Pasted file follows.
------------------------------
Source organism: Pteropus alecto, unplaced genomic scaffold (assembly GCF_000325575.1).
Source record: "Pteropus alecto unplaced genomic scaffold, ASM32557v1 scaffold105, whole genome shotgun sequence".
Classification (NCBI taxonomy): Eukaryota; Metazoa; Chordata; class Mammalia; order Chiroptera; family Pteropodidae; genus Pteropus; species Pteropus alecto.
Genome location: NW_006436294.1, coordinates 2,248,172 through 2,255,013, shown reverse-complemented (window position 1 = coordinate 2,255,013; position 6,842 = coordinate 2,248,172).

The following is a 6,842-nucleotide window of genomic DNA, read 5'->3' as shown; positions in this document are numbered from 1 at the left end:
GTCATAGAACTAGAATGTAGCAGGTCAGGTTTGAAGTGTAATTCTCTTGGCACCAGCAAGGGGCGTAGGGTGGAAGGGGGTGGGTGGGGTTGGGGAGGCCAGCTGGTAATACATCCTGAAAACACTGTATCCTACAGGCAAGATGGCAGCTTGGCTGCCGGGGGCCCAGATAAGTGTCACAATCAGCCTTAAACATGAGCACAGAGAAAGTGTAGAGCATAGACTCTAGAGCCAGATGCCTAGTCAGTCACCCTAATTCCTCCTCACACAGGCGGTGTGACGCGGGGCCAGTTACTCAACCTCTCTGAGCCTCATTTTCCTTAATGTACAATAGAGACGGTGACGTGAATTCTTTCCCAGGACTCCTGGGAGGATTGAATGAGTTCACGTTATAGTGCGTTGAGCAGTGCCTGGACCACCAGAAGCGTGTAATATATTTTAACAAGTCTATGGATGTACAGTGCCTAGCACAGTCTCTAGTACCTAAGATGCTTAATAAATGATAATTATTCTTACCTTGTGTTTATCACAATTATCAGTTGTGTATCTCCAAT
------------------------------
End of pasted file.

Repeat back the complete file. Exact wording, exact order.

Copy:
Source organism: Pteropus alecto, unplaced genomic scaffold (assembly GCF_000325575.1).
Source record: "Pteropus alecto unplaced genomic scaffold, ASM32557v1 scaffold105, whole genome shotgun sequence".
Classification (NCBI taxonomy): Eukaryota; Metazoa; Chordata; class Mammalia; order Chiroptera; family Pteropodidae; genus Pteropus; species Pteropus alecto.
Genome location: NW_006436294.1, coordinates 2,248,172 through 2,255,013, shown reverse-complemented (window position 1 = coordinate 2,255,013; position 6,842 = coordinate 2,248,172).

The following is a 6,842-nucleotide window of genomic DNA, read 5'->3' as shown; positions in this document are numbered from 1 at the left end:
GTCATAGAACTAGAATGTAGCAGGTCAGGTTTGAAGTGTAATTCTCTTGGCACCAGCAAGGGGCGTAGGGTGGAAGGGGGTGGGTGGGGTTGGGGAGGCCAGCTGGTAATACATCCTGAAAACACTGTATCCTACAGGCAAGATGGCAGCTTGGCTGCCGGGGGCCCAGATAAGTGTCACAATCAGCCTTAAACATGAGCACAGAGAAAGTGTAGAGCATAGACTCTAGAGCCAGATGCCTAGTCAGTCACCCTAATTCCTCCTCACACAGGCGGTGTGACGCGGGGCCAGTTACTCAACCTCTCTGAGCCTCATTTTCCTTAATGTACAATAGAGACGGTGACGTGAATTCTTTCCCAGGACTCCTGGGAGGATTGAATGAGTTCACGTTATAGTGCGTTGAGCAGTGCCTGGACCACCAGAAGCGTGTAATATATTTTAACAAGTCTATGGATGTACAGTGCCTAGCACAGTCTCTAGTACCTAAGATGCTTAATAAATGATAATTATTCTTACCTTGTGTTTATCACAATTATCAGTTGTGTATCTCCAAT